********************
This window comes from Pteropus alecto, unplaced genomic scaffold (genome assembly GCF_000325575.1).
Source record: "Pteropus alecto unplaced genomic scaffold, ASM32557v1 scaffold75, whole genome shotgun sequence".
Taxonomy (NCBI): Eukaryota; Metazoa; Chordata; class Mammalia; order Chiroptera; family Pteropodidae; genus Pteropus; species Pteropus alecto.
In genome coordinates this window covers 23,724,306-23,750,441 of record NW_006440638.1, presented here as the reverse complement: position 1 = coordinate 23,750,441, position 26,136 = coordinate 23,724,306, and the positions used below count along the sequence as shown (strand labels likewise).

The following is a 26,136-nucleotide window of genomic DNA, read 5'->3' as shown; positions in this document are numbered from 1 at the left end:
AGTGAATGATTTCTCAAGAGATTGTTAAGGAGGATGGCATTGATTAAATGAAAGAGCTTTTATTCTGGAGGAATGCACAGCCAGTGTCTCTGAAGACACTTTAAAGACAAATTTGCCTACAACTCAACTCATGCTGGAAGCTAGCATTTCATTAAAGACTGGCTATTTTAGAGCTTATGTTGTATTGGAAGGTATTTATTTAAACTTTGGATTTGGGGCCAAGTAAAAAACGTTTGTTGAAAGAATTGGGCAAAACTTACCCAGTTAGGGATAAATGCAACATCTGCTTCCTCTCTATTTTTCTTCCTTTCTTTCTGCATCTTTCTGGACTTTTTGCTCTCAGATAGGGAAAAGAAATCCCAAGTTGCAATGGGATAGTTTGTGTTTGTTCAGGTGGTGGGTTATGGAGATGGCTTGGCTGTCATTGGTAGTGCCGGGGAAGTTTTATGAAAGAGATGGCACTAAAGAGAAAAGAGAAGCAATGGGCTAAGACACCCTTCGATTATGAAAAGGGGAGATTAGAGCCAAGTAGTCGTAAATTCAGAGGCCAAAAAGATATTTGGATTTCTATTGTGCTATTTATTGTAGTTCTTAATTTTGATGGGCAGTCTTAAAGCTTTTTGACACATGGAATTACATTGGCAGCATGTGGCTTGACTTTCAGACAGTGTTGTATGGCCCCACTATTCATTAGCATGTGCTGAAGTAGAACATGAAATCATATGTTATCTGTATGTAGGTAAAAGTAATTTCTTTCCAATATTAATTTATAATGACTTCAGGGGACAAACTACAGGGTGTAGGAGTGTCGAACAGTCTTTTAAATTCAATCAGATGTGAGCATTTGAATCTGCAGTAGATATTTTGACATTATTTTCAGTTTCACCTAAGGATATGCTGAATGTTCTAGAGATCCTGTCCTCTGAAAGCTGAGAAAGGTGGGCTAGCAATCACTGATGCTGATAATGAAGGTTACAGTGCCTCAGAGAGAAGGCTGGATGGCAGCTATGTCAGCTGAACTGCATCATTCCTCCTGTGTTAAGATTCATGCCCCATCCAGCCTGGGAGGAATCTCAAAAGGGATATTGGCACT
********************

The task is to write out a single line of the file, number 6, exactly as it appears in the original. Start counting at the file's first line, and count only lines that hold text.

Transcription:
AGTGAATGATTTCTCAAGAGATTGTTAAGGAGGATGGCATTGATTAAATGAAAGAGCTTTTATTCTGGAGGAATGCACAGCCAGTGTCTCTGAAGACACTTTAAAGACAAATTTGCCTACAACTCAACTCATGCTGGAAGCTAGCATTTCATTAAAGACTGGCTATTTTAGAGCTTATGTTGTATTGGAAGGTATTTATTTAAACTTTGGATTTGGGGCCAAGTAAAAAACGTTTGTTGAAAGAATTGGGCAAAACTTACCCAGTTAGGGATAAATGCAACATCTGCTTCCTCTCTATTTTTCTTCCTTTCTTTCTGCATCTTTCTGGACTTTTTGCTCTCAGATAGGGAAAAGAAATCCCAAGTTGCAATGGGATAGTTTGTGTTTGTTCAGGTGGTGGGTTATGGAGATGGCTTGGCTGTCATTGGTAGTGCCGGGGAAGTTTTATGAAAGAGATGGCACTAAAGAGAAAAGAGAAGCAATGGGCTAAGACACCCTTCGATTATGAAAAGGGGAGATTAGAGCCAAGTAGTCGTAAATTCAGAGGCCAAAAAGATATTTGGATTTCTATTGTGCTATTTATTGTAGTTCTTAATTTTGATGGGCAGTCTTAAAGCTTTTTGACACATGGAATTACATTGGCAGCATGTGGCTTGACTTTCAGACAGTGTTGTATGGCCCCACTATTCATTAGCATGTGCTGAAGTAGAACATGAAATCATATGTTATCTGTATGTAGGTAAAAGTAATTTCTTTCCAATATTAATTTATAATGACTTCAGGGGACAAACTACAGGGTGTAGGAGTGTCGAACAGTCTTTTAAATTCAATCAGATGTGAGCATTTGAATCTGCAGTAGATATTTTGACATTATTTTCAGTTTCACCTAAGGATATGCTGAATGTTCTAGAGATCCTGTCCTCTGAAAGCTGAGAAAGGTGGGCTAGCAATCACTGATGCTGATAATGAAGGTTACAGTGCCTCAGAGAGAAGGCTGGATGGCAGCTATGTCAGCTGAACTGCATCATTCCTCCTGTGTTAAGATTCATGCCCCATCCAGCCTGGGAGGAATCTCAAAAGGGATATTGGCACT